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my daughter said she's too expensive for siblings


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So my daughter had her first day of Classical Conversations today. Apparently, when I was not in the room someone asked her if she has brothers and sisters and she replied "No, Mommy says I'm too expensive."

 

This sounds kind of funny but when I really thought about what she said it made me feel sad for her. She always asks for a brother or sister and we comfort her by saying "there's good things about being an only child too- like you can do more activities that we wouldn't be able to afford if we had more children." Other bonuses includes on demand snuggles from mom and dad, her own room, etc. You know, you try to come up with the positives so they will feel better about the situation. But I never meant to make her feel like she was too expensive- it almost seems like she thinks it's her fault. What do I say to her about this now? She's five and a half- what should she even know about things? So far I've just said God decides how big a family will be, and a family is a family no matter how many people are in it. But we've always said that- how do I make it clear that it's not her fault?

 

Any ideas?

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She always asks for a brother or sister and we comfort her by saying "there's good things about being an only child too- like you can do more activities that we wouldn't be able to afford if we had more children." Other bonuses includes on demand snuggles from mom and dad' date=' her own room, etc. You know, you try to come up with the positives so they will feel better about the situation. [/quote']

 

I come from a large family, and always wished my parents had stopped at two (me being the secondborn and all LOL). Our ethnic culture actually accepts and encourages extended family living arrangments, and I was always trying to farm out my younger siblings to various aunts and uncles. When that failed, I spent a few years living with an aunt who hadn't had her own children yet. Growing up, it was common for any number of us to live with extended family and for cousins to live with us.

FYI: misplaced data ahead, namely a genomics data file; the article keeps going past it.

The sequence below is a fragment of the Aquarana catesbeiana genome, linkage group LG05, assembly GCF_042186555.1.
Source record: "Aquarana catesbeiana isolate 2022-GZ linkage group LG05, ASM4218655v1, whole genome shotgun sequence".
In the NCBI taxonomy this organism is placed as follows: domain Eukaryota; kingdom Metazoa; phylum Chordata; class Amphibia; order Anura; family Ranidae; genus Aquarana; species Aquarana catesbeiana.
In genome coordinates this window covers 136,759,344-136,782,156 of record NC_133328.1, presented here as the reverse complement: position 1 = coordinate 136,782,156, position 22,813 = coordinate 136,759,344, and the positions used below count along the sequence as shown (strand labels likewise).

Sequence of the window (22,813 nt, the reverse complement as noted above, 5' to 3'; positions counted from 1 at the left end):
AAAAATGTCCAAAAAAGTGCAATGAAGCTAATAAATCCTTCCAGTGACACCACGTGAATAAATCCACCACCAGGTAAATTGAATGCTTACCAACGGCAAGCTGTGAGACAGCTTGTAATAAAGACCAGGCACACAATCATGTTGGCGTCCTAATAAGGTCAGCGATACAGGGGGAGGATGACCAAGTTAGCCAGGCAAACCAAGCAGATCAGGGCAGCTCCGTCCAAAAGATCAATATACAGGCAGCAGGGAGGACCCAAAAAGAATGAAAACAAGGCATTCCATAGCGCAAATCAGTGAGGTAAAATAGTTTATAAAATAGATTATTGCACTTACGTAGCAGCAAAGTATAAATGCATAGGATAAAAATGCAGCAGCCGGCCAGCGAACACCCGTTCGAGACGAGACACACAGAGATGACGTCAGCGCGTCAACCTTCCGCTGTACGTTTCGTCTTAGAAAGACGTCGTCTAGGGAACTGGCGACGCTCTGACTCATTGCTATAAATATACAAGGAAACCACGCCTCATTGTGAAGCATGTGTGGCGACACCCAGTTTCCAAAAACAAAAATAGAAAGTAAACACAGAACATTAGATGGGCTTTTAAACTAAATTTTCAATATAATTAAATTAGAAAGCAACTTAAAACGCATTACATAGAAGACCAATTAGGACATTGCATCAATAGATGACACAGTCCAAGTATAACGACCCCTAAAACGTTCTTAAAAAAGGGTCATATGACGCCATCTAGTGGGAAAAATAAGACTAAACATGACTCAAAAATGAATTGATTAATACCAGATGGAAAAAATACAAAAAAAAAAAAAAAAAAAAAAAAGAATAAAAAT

I don't remember my parents ever trying to "sell" me on their decision about our family size, kwim? It just was what it was, sort of like the disgusting asparagus on my plate was dinner -- and that's all there was to it! There was limited discussion in which they were always honest about the positives and negatives of our family size, but mostly they just expected us to sort of accept it for what it was. As with anything else, there were pros and cons and we were allowed to explore both. Pretty much I was the only one who needed to explore; my siblings have always felt much less limited by our family size, and never had much need to revisit the subject as often as I did (and still do!)

 

Instead of playing up the only child opportunities, perhaps a heart to heart about what she thinks a sibling would be like or even what life with a sibling would be like. Just letting her share her feelings and own her thoughts, rather than reflectively dismissing them. I don't mean that you intentionally dismiss them, because I can see your heart and intentions come from a place of love, but maybe all she needs is some validation that her dream or desire for a sibling isn't wrong or bad. Again -- not that you've said it is, but that's how she might be internalizing your conversations about the pros and bonuses of your small family.

 

Only you know if she is matter-of-factly repeating what she's presumed she has heard OR if she is really feeling at fault for her lack of siblings; if it's the former, I agree with the poster who said don't over-analyze it. She may be playing up to an audience (my five year old certainly does!) and you can light-heartedly reassure her that she's not too expensive, and money has nothing to do with family size. You've already covered that in your family, God's hand has everything to do with family size. Revisit that :)

 

However if it's the latter, trying to protect her from feeling some sadness about her lack of siblings won't make those feelings go away -- it'll compound and she could eventually wonder why she isn't more grateful for the "bonuses" and opportunities someone of her family-size is afforded.

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